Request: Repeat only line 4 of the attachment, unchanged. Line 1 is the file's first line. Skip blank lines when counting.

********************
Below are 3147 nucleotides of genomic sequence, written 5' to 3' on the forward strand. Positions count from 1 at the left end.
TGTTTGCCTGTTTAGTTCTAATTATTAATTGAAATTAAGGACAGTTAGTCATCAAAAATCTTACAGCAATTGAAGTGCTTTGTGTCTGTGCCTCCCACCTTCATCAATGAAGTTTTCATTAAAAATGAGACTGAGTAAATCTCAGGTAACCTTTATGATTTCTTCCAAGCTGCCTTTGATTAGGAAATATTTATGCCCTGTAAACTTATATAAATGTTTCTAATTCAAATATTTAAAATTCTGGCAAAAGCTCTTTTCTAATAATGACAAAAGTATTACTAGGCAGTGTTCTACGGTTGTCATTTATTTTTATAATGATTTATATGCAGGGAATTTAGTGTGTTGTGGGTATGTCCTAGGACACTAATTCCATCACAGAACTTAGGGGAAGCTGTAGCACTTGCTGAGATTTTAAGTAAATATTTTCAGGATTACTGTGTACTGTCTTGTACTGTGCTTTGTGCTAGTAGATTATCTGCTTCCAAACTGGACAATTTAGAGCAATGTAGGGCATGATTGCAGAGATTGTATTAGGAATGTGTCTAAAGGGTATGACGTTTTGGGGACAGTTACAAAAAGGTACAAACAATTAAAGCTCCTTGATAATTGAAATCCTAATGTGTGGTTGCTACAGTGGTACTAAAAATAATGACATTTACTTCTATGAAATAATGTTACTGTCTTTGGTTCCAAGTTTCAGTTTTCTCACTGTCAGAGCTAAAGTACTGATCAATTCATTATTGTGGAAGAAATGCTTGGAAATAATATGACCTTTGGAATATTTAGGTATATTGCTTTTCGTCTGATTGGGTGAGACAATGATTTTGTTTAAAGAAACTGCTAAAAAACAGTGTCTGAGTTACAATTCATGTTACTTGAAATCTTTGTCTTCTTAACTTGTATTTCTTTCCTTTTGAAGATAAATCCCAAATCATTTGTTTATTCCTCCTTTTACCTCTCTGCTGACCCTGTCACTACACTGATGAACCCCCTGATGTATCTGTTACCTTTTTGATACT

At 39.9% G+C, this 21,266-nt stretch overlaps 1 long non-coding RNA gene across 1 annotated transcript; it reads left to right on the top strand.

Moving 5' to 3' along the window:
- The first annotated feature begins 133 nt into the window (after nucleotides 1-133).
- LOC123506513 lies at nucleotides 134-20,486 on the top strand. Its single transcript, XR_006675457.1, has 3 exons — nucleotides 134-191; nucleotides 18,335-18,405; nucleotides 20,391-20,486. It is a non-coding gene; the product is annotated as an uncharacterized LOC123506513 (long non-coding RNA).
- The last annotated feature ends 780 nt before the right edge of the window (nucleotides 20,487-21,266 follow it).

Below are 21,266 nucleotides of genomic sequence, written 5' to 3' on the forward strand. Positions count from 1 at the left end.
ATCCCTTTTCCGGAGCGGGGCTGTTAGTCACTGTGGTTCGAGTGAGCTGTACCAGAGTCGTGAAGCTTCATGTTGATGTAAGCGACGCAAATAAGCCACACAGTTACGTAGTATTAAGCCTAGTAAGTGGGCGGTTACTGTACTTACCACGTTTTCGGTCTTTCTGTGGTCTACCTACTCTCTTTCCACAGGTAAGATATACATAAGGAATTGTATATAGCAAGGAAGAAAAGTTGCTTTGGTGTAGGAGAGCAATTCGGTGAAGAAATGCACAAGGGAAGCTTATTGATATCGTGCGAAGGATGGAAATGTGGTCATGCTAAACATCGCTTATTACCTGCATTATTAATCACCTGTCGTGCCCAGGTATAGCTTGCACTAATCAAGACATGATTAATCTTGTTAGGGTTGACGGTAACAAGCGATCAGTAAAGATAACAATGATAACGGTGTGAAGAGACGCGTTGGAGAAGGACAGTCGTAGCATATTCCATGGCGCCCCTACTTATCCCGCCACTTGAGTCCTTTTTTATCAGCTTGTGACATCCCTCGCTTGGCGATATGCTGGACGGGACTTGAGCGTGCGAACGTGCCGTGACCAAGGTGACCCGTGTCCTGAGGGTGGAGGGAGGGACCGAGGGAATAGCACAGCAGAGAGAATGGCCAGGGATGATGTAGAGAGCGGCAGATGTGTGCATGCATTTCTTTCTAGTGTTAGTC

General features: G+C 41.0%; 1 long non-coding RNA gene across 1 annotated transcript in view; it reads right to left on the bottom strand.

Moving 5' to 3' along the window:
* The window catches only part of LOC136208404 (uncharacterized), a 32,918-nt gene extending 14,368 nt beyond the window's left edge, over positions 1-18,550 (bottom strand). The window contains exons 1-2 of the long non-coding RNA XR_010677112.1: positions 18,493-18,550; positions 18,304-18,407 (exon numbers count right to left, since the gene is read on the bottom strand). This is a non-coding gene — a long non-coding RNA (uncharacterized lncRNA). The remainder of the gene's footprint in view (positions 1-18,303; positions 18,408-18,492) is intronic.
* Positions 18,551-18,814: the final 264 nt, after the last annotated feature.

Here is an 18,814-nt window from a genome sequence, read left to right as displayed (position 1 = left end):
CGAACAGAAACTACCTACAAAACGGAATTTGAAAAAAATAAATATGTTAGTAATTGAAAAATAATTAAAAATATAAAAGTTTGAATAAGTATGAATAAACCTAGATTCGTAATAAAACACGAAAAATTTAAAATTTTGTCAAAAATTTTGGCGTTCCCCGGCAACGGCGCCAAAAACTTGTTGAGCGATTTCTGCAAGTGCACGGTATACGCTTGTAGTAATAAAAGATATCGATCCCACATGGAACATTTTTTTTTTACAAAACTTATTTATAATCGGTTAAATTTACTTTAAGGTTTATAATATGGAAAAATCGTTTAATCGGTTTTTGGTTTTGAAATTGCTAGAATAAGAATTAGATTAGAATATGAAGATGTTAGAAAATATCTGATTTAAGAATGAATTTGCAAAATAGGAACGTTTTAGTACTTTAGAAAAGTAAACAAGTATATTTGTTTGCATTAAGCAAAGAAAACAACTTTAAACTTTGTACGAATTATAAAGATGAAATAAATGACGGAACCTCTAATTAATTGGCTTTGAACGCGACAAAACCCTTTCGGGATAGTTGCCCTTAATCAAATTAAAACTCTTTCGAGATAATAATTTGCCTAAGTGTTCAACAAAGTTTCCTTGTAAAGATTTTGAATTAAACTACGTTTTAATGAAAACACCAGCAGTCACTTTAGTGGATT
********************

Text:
Moving 5' to 3' along the window: